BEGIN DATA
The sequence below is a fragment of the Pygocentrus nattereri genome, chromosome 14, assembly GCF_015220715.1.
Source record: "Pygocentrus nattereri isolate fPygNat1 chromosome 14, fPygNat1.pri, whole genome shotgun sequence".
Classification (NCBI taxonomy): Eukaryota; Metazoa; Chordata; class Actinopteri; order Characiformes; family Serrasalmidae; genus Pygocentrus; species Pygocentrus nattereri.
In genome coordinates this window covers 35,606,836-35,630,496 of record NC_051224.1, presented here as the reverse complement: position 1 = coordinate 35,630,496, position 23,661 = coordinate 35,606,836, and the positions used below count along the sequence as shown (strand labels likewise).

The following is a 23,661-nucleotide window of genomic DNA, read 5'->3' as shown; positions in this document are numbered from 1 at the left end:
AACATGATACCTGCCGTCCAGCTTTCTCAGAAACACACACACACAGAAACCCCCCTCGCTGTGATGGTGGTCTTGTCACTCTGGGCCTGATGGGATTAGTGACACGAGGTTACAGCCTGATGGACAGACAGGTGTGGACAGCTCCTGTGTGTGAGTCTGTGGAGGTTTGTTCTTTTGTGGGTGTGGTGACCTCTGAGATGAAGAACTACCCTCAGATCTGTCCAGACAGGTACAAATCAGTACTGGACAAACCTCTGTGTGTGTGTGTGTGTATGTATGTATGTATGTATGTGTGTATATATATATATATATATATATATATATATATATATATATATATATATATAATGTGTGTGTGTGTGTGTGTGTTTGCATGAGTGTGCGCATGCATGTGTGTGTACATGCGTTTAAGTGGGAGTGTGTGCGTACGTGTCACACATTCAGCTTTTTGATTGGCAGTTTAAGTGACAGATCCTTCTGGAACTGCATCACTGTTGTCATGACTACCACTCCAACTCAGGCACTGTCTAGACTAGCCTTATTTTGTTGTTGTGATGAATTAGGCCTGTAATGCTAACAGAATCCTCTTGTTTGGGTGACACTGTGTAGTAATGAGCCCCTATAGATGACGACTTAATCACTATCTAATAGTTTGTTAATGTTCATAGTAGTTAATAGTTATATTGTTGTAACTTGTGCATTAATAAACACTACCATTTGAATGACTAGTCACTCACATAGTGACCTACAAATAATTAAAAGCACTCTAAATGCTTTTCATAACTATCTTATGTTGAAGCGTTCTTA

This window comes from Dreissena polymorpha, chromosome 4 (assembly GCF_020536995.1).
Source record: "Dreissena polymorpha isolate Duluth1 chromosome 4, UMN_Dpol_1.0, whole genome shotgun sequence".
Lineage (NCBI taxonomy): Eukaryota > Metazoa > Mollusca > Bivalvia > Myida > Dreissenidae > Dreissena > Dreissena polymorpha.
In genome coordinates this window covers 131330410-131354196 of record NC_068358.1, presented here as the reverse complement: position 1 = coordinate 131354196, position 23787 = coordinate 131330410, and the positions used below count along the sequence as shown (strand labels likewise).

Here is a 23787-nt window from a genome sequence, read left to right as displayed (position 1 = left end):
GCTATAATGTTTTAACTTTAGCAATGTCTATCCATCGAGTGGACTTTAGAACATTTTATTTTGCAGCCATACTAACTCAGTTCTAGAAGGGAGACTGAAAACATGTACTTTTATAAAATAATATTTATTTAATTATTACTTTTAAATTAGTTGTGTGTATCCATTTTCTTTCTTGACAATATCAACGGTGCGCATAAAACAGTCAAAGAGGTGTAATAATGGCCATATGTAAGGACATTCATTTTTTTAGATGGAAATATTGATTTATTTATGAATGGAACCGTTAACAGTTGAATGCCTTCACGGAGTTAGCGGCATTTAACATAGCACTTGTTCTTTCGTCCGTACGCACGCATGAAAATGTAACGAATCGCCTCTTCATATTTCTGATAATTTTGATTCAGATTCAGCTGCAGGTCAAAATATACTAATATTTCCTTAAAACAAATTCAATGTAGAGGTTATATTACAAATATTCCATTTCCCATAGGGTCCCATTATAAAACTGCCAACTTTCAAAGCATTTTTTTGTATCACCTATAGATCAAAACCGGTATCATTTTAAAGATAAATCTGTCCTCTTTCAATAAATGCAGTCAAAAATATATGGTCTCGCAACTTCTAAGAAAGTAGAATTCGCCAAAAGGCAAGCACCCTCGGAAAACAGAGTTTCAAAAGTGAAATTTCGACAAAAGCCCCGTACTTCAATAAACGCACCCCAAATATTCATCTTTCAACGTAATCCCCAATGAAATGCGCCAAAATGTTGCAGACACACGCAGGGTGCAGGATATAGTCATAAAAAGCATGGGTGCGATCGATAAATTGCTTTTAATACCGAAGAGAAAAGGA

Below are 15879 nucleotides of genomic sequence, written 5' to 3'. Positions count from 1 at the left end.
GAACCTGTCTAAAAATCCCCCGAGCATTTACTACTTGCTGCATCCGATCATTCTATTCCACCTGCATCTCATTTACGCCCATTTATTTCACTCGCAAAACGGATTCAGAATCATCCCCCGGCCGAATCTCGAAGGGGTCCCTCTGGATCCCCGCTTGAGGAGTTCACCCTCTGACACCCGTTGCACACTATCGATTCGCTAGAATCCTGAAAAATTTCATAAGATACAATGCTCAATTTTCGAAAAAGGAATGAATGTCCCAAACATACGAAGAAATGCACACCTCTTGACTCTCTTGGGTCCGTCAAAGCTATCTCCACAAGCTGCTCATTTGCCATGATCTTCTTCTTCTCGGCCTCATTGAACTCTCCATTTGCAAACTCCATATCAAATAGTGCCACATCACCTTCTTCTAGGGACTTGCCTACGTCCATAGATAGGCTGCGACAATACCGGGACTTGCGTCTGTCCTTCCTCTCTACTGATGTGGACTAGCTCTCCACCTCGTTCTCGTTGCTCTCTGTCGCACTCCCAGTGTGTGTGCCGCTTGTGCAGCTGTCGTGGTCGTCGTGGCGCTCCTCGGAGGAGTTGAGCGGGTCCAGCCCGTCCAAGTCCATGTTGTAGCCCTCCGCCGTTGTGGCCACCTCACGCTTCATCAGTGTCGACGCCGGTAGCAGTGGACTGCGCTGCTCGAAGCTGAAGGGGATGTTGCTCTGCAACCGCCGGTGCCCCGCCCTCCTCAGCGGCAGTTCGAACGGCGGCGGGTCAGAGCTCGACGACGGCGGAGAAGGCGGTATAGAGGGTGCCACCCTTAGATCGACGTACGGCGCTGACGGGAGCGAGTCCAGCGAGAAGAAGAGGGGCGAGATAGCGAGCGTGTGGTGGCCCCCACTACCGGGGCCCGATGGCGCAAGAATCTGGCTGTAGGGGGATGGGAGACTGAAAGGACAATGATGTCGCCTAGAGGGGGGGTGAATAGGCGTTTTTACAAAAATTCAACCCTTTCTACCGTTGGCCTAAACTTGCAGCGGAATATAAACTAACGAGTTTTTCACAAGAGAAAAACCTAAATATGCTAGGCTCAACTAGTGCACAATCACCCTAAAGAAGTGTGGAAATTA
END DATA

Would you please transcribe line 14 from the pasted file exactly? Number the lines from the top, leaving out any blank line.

GAACCTGTCTAAAAATCCCCCGAGCATTTACTACTTGCTGCATCCGATCATTCTATTCCACCTGCATCTCATTTACGCCCATTTATTTCACTCGCAAAACGGATTCAGAATCATCCCCCGGCCGAATCTCGAAGGGGTCCCTCTGGATCCCCGCTTGAGGAGTTCACCCTCTGACACCCGTTGCACACTATCGATTCGCTAGAATCCTGAAAAATTTCATAAGATACAATGCTCAATTTTCGAAAAAGGAATGAATGTCCCAAACATACGAAGAAATGCACACCTCTTGACTCTCTTGGGTCCGTCAAAGCTATCTCCACAAGCTGCTCATTTGCCATGATCTTCTTCTTCTCGGCCTCATTGAACTCTCCATTTGCAAACTCCATATCAAATAGTGCCACATCACCTTCTTCTAGGGACTTGCCTACGTCCATAGATAGGCTGCGACAATACCGGGACTTGCGTCTGTCCTTCCTCTCTACTGATGTGGACTAGCTCTCCACCTCGTTCTCGTTGCTCTCTGTCGCACTCCCAGTGTGTGTGCCGCTTGTGCAGCTGTCGTGGTCGTCGTGGCGCTCCTCGGAGGAGTTGAGCGGGTCCAGCCCGTCCAAGTCCATGTTGTAGCCCTCCGCCGTTGTGGCCACCTCACGCTTCATCAGTGTCGACGCCGGTAGCAGTGGACTGCGCTGCTCGAAGCTGAAGGGGATGTTGCTCTGCAACCGCCGGTGCCCCGCCCTCCTCAGCGGCAGTTCGAACGGCGGCGGGTCAGAGCTCGACGACGGCGGAGAAGGCGGTATAGAGGGTGCCACCCTTAGATCGACGTACGGCGCTGACGGGAGCGAGTCCAGCGAGAAGAAGAGGGGCGAGATAGCGAGCGTGTGGTGGCCCCCACTACCGGGGCCCGATGGCGCAAGAATCTGGCTGTAGGGGGATGGGAGACTGAAAGGACAATGATGTCGCCTAGAGGGGGGGTGAATAGGCGTTTTTACAAAAATTCAACCCTTTCTACCGTTGGCCTAAACTTGCAGCGGAATATAAACTAACGAGTTTTTCACAAGAGAAAAACCTAAATATGCTAGGCTCAACTAGTGCACAATCACCCTAAAGAAGTGTGGAAATTA